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Ataxia-Telangectasia

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Topic updated on 10/30/16 3:43pm

Snapshot
  • A 3-year-old boy is brought to the clinic by his mother due to a severe ear infection. She is upset because he just recovered from one about two months ago. On exam, he has multiple telangiectasias on his face and walks with difficulty. On further questioning, his mother reveals that though he has learned to walk at 1 year of age he instead has not improved steadily like his older sister, but seems to have regressed. He is clumsy when walking and his trunk seems unstable.
Introduction
  • Primary immunodeficiency of B and T cells
  • Pathogenesis
    • mutation in ATM gene, encoding a DNA repair enzyme
      • unable to repair double-stranded breaks in DNA
      • arrests cell cycle
      • cerebellar degeneration
  • Genetics
    • autosomal recessive
  • To remember: 4A's
    • ATM gene
    • Ataxia (cerebellar defects)
    • spider Angiomas (telangiectasia)
    • IgA deficiency
Presentation
  • Symptoms
    • ataxia onset in childhood
    • telangiectasias onset in childhood
    • recurrent sinopulmonary infections
      • ears, sinuses, lungs
  • Physical exam
    • multiple telangiectasias, most commonly on face and ears
      • also on conjunctival sclera (see above photo)
    • ocular movement abnormalities (strabismus, nystagmus)
    • cerebellar ataxia
      • dysmetria
      • dysdiadochokinesia
      • hypotonia
Evaluation
  • Serologies
    • AFP
    • ↓ IgA
    • ↓ IgG and IgE
  • Labs
    • ↓ lymphocytes
  • Imaging
    • MRI will show cerebellar atrophy
Differential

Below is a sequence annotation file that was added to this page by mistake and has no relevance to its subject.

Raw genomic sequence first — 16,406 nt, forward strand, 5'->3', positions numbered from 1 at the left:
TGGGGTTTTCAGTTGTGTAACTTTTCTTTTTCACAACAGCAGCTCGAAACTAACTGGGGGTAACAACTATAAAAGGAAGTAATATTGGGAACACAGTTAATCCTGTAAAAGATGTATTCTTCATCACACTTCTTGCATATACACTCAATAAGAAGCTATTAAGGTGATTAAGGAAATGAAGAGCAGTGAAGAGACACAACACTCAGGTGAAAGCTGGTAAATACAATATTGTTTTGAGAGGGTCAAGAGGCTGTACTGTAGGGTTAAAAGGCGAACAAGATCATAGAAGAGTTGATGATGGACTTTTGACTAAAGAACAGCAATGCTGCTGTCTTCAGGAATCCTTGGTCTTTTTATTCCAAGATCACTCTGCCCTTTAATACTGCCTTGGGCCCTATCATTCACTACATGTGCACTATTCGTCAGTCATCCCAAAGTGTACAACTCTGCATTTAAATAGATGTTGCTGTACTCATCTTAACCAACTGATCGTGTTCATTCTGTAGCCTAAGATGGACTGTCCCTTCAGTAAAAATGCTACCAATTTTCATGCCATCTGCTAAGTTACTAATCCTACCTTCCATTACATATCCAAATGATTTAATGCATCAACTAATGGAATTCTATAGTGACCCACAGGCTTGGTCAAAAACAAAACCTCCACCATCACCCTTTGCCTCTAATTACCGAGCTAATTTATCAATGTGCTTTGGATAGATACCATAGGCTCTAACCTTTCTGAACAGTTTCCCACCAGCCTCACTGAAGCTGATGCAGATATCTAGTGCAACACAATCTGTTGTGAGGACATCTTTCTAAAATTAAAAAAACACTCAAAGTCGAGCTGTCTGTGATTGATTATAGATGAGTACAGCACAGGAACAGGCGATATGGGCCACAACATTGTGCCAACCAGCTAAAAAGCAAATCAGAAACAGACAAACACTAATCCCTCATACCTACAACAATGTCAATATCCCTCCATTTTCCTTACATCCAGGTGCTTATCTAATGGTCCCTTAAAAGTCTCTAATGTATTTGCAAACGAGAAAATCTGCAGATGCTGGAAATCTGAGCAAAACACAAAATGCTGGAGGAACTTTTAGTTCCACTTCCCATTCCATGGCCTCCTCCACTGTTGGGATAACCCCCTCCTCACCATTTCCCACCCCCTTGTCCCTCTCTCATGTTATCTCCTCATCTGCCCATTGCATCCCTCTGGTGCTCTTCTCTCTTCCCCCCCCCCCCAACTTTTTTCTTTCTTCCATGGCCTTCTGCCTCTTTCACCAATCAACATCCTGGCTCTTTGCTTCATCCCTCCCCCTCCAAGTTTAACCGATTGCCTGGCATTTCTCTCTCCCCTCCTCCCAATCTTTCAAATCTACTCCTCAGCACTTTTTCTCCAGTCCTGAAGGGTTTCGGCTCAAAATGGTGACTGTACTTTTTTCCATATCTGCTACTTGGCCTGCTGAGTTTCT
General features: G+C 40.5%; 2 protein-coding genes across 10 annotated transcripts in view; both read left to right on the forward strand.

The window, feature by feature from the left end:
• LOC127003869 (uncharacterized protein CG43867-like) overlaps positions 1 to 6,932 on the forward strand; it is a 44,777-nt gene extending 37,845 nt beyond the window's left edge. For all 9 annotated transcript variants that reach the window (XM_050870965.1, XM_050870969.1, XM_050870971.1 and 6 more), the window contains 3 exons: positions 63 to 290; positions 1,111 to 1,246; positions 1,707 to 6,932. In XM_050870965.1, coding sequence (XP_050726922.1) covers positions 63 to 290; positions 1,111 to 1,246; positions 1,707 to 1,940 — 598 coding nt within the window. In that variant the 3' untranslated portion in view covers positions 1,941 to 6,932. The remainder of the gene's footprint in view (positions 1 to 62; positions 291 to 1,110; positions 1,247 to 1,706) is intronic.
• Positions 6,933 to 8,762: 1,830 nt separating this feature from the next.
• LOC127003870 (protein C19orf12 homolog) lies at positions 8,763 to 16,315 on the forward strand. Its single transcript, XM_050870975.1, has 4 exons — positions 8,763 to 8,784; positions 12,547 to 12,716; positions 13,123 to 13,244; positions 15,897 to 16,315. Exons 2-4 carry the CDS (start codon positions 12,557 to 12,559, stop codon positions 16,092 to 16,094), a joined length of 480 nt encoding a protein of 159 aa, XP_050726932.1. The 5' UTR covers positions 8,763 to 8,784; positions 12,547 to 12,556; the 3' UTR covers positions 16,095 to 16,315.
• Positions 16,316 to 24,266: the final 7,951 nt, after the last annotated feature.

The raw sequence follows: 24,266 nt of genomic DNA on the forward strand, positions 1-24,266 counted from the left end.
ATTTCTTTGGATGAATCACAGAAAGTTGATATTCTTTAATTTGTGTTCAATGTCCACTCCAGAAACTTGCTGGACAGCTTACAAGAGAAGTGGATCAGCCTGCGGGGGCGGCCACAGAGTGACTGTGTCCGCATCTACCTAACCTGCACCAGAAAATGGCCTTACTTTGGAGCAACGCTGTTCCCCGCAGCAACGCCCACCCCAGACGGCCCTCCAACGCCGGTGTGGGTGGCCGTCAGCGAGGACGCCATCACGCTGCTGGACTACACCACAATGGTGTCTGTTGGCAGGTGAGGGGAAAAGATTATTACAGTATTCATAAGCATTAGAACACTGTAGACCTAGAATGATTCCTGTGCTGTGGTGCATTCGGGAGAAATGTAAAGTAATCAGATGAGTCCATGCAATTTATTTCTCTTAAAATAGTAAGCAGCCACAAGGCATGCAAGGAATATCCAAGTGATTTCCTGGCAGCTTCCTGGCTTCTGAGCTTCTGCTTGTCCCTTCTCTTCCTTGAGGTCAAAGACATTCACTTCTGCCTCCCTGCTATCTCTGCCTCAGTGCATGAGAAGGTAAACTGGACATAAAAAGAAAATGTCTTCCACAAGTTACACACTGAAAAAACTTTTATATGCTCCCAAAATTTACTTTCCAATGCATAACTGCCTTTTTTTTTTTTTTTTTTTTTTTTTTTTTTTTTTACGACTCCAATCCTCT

• Cerebral palsy
  • Friedreich ataxia
  • Gaucher disease or Niemann-Pick diease
Treatment
  • Rehab for ataxia
  • For recurrent infections
    • IVIG
    • antibiotics
Prognosis, Prevention, and Complications
  • Prognosis
    • variable rate of progression
    • death often by early adulthood
    • eventually wheelchair-bound
  • Complications
    • recurrent infections
    • risk of malignancy (lymphoma, leukemias)


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Qbank (1 Questions)

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(M1.IM.74) A mother brings her 10-year-old girl to the pediatrician for a routine visit. During the visit, the girl comments that recently she has been having difficulty with her balance and has been falling more than usual. She also complains of a rash on her face that has not resolved despite trying multiple over-the-counter treatments (Figure A). The pediatrician is concerned and pursues a full workup during which the patient's alpha-fetoprotein (AFP) level is found to be elevated. Which of the following is the most likely cause of this patient's symptoms? Topic Review Topic
FIGURES: A          

1. Defect in cellular transport
2. Defect in cell surface receptor
3. Defect in actin cytoskeleton function
4. Defect in microtubule function
5. Defect in DNA repair

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